As with all anthology movies, To Each His Own Cinema is a mixed bag, though the repetition of these death-of-cinema shorts turned me against it overall. The best clips are the funny ones: The Coen Brothers’ “World Cinema,” starring Josh Brolin (still in No Country For Old Men mode) as a cowboy trying to decide between seeing Jean Renoir’s Rules Of The Game and Turkish director Nuri Bilge Ceylan’s Climates (His message for the usher: “Tell him the guy in the hat enjoyed the hell out of Climates.”); Roman Polanski’s “Cinema Erotique,” about an inappropriate disturbance during a screening of Emmanuelle; and Elia Suleiman’s “Irtebak,” which reveals the director’s gift for subtle visual comedy. Not too many outright stinkers in the bunch, save for Amos Gitai’s embarrassing scene of a Haifa theater struck by a terrorist bomb and Youssef Chahine’s stirring tribute to himself.
And, oh yeah, the entire anthology was projected on digital video. Welcome to the new reality, suckers. (C+)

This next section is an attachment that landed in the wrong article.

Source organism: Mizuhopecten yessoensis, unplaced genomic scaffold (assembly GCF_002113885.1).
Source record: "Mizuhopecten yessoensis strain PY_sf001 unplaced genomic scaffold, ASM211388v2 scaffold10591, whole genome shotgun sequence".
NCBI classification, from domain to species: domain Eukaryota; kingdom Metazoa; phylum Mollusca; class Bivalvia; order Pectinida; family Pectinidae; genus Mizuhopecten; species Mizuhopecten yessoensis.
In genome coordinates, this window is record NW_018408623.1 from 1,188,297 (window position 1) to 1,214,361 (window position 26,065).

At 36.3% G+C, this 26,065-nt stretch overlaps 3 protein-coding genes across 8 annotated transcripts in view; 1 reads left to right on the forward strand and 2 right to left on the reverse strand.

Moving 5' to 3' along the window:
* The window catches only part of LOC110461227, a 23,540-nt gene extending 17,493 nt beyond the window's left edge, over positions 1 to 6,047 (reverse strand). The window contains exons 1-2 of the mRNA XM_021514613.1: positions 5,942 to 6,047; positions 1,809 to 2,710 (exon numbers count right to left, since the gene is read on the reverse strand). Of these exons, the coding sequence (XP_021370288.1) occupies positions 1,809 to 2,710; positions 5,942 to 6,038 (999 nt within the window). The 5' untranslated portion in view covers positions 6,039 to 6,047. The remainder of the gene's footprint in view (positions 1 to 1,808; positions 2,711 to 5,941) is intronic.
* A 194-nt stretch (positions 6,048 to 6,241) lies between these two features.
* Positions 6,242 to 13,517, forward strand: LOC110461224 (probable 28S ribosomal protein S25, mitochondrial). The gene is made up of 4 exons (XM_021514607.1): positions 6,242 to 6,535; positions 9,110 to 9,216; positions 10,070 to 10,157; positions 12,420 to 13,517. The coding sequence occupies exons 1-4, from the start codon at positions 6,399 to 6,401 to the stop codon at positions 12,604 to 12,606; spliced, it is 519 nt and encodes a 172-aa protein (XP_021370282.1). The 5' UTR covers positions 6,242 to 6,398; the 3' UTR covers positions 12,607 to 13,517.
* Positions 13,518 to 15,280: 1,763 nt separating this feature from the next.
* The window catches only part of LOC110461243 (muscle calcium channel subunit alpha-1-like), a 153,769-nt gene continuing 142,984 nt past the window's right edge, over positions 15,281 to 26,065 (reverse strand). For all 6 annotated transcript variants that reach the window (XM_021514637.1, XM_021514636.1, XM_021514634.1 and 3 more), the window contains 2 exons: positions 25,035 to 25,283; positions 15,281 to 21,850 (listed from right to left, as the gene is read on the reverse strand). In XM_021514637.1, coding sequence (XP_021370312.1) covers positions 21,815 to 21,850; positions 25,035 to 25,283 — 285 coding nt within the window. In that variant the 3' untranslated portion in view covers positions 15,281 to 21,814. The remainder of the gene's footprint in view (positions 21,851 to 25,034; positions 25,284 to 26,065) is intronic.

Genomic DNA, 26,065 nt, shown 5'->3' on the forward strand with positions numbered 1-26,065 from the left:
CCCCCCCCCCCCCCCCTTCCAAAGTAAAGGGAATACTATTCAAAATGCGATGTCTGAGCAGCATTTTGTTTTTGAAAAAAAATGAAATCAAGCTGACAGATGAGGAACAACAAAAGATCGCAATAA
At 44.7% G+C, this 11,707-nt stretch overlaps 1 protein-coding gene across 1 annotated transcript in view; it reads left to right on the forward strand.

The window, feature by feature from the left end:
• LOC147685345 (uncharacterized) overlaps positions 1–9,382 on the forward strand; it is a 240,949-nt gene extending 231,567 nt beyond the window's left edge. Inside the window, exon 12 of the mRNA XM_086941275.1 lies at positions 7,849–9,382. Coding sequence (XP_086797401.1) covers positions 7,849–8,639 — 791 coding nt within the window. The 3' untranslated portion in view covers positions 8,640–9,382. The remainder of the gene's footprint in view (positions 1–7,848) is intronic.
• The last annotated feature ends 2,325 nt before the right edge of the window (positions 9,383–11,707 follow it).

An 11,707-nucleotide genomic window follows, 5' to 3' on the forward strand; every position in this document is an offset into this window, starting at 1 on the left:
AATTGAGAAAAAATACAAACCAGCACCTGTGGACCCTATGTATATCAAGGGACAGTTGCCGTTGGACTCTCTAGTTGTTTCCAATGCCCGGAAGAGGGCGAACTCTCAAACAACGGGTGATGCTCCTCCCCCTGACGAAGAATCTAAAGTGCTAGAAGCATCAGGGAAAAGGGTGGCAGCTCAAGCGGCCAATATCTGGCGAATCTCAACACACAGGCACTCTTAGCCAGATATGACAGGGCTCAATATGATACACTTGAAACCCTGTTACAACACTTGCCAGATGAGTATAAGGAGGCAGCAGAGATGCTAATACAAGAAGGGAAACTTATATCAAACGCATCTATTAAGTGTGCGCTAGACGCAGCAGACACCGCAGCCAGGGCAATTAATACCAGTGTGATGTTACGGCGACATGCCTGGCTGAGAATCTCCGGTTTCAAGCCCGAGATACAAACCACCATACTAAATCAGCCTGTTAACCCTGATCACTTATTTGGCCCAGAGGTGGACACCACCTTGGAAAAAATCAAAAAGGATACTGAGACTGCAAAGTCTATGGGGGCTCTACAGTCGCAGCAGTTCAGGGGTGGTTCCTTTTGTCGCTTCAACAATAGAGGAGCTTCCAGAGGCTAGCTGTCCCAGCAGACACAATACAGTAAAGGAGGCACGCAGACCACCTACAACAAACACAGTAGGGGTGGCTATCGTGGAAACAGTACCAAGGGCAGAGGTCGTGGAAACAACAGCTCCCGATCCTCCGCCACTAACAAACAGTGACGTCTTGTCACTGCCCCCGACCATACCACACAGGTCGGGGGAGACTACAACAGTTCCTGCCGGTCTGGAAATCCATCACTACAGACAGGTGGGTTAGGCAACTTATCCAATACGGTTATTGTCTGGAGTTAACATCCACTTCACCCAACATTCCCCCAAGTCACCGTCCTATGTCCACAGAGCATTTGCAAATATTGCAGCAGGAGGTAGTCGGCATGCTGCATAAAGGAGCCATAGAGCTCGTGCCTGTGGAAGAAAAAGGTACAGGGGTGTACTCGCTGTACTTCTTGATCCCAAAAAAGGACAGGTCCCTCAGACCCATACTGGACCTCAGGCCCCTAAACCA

Chop Shop (dir. Ramin Bahrani): I missed Bahrani’s widely acclaimed Man Push Cart when it slipped briefly into urban arthouses last year, and now I'm more anxious than ever to catch up with it on DVD. (It comes out in early October.) Chop Shop follows a scrappy 12-year-old who works in a slummy auto parts and repair market outside Shea Stadium in Queens. His job is to rope drivers into steering their business to his boss’ shop, and his snake-oil sales pitch and sheer tenacity are enough to make him invaluable. But that’s not the enterprising kid’s only form of income: He also sells candy bars on the subway, hawks bootleg DVDS on the black market, and generally does everything he can for a buck. Without a proper home or parents, he sleeps in a rathole above the shop and looks after his older sister, who’s finding more dangerous ways to make money. Though Chop Shop is an American film, it feels more like an Iranian movie or the Dardenne Brothers’ Rosetta; Bahrani introduces something like a plot point in the late-going, but he mostly focuses, to riveting effect, on how his young hero hustles and claws through everyday life. Only the variable performances kept me from really loving it. Bonus points, too, for a perfect coda of Big Night-like simplicity. (B+)